June 5, 2019 5:01 pm
Updated: June 5, 2019 5:03 pm

Dozens gather for community meth discussion at the University of Winnipeg

Ian Rabb from the Aurora Recovery Centre.

Amber McGuckin/Global News

It was a packed crowd at the University of Winnipeg Wednesday as people gathered to talk about what more could be done to tackle the city’s meth crisis.

Two local organizations – Jib Stop and St. Boniface Street Links – brought together other resource groups for a public discussion on crystal meth.

READ MORE: Meth task force not talking to ‘street level’ programs; incident numbers on all fronts continue to rise

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Dane Bourget, founder of the meth peer-support group Jib Stop, said the mission was to bring service providers together.

“The goal was to open up lines of communications within existing organizations. Like I’ve said before, this is a community problem and it’s going to take community solutions. There’s no one organization or resource that’s going to be able to stop this or help everybody,” he said.

“The more we are talking with each other and with organizations, the more people we are going to be able to help.”

There were seven speakers, including Ian Rabb from the Aurora Recovery Centre and the founder of Two Ten Recovery and Destiny House.

“I always say that you can’t shake a family without one of us falling out, any family tree has one of us. Old uncle John drinking too much or me doing meth and not showing up to family events,” he said.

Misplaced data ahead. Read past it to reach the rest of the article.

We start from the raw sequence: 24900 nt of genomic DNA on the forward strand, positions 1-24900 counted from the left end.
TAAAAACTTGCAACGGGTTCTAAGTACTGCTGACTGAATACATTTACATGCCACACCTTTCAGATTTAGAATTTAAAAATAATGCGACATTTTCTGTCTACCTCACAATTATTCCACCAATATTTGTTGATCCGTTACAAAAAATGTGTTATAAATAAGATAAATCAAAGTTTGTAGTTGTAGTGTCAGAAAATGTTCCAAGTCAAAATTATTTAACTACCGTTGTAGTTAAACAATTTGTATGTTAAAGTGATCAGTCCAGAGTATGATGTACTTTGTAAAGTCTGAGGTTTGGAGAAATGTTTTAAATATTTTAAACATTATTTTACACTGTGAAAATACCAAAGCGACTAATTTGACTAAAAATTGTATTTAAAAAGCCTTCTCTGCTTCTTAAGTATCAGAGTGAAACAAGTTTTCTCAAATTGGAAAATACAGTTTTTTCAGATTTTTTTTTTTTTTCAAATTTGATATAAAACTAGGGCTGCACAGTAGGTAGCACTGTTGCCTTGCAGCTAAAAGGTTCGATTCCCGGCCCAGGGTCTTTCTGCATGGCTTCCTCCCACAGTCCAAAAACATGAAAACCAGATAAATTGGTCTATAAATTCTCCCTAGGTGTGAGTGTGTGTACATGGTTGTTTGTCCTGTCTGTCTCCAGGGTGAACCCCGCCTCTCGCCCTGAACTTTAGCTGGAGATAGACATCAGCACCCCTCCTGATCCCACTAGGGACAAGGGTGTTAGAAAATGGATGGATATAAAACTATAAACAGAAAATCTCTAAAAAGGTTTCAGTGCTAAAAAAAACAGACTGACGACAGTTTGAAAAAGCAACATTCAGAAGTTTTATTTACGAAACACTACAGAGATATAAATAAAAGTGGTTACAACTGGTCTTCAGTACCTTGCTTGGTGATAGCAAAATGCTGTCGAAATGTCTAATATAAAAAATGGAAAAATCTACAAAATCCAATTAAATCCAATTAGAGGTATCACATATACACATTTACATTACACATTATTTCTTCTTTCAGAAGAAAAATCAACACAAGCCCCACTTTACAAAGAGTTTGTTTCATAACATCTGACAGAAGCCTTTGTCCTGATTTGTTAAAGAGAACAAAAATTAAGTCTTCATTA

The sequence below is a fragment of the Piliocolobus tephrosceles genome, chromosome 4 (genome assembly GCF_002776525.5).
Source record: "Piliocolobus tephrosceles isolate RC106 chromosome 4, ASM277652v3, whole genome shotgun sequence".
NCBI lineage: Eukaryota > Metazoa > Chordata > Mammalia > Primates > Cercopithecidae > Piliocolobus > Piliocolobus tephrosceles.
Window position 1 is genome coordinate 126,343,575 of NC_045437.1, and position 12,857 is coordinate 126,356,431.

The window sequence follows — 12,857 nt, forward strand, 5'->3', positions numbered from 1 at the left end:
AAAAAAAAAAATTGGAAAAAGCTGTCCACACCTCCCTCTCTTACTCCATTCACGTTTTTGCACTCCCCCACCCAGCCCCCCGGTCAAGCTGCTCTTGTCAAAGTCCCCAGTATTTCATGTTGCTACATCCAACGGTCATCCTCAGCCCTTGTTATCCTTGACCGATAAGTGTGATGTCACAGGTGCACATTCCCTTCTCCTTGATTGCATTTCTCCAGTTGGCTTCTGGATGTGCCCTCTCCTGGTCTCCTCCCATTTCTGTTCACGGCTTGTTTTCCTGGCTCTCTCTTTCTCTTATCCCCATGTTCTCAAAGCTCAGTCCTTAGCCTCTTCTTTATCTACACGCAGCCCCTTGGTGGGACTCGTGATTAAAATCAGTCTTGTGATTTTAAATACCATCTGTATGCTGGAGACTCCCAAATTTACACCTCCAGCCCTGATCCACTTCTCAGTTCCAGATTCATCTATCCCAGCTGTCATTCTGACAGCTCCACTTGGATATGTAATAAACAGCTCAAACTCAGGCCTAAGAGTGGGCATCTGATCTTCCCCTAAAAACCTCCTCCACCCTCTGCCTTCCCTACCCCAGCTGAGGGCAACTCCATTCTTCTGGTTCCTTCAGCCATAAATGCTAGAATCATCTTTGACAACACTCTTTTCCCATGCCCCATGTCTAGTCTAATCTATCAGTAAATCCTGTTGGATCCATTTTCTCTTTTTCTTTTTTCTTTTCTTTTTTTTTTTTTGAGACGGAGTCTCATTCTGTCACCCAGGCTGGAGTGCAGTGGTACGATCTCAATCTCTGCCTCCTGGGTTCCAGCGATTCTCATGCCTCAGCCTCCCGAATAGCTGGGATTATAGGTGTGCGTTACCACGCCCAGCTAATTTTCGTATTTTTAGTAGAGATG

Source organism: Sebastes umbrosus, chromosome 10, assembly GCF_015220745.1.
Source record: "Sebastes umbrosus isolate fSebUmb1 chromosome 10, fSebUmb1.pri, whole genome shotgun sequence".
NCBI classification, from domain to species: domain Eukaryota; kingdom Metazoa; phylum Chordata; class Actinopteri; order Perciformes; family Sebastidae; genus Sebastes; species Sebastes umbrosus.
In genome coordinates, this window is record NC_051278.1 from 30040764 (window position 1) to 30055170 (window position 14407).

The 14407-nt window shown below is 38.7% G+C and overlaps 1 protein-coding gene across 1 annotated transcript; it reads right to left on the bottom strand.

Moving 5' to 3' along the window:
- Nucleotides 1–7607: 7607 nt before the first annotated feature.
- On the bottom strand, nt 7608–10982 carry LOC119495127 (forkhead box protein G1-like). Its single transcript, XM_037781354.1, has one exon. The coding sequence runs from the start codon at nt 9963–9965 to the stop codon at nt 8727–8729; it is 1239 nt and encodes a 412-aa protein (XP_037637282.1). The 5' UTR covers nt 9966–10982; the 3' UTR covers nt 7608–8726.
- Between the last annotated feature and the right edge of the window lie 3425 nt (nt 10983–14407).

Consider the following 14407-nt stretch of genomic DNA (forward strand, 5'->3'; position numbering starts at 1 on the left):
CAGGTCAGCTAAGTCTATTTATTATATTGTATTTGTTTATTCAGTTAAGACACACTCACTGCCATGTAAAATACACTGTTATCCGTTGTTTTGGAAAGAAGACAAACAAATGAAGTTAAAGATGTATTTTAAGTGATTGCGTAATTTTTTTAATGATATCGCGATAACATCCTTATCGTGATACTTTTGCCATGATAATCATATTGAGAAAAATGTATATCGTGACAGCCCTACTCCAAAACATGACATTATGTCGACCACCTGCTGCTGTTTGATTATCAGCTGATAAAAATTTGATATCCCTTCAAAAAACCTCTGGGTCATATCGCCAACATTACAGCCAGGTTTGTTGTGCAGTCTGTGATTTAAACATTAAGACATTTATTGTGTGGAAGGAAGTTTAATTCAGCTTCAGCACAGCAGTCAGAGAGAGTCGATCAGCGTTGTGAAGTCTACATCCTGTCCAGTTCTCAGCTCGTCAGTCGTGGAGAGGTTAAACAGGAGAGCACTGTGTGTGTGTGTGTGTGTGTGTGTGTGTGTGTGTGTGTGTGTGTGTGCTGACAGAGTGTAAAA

READ MORE: Meth crisis impacting the level of violence in Winnipeg

Rabb shared about his own struggle with addiction and his desire to help others shake the shackles of drugs.

“Not one of us grows up at five years old and says, ‘Dad, when I grow up I want to be a meth addict,’ not one of us. We all have aspirations just like every other kid. It doesn’t matter what part of this community you come from, I came from an upper middle class family with two loving parents,” he said.

“I have four university degrees and that didn’t stop me from putting a needle in my arm.”

Rabb said individualized treatment is needed.

“I’ve learned that for methamphetamine, long-term care is needed in a disciplined, accountable, responsible environment that is staffed with resources to help move people carefully through their transition out of addiction.”

WATCH: Winnipeg organizations affected by up rise in Meth crisis

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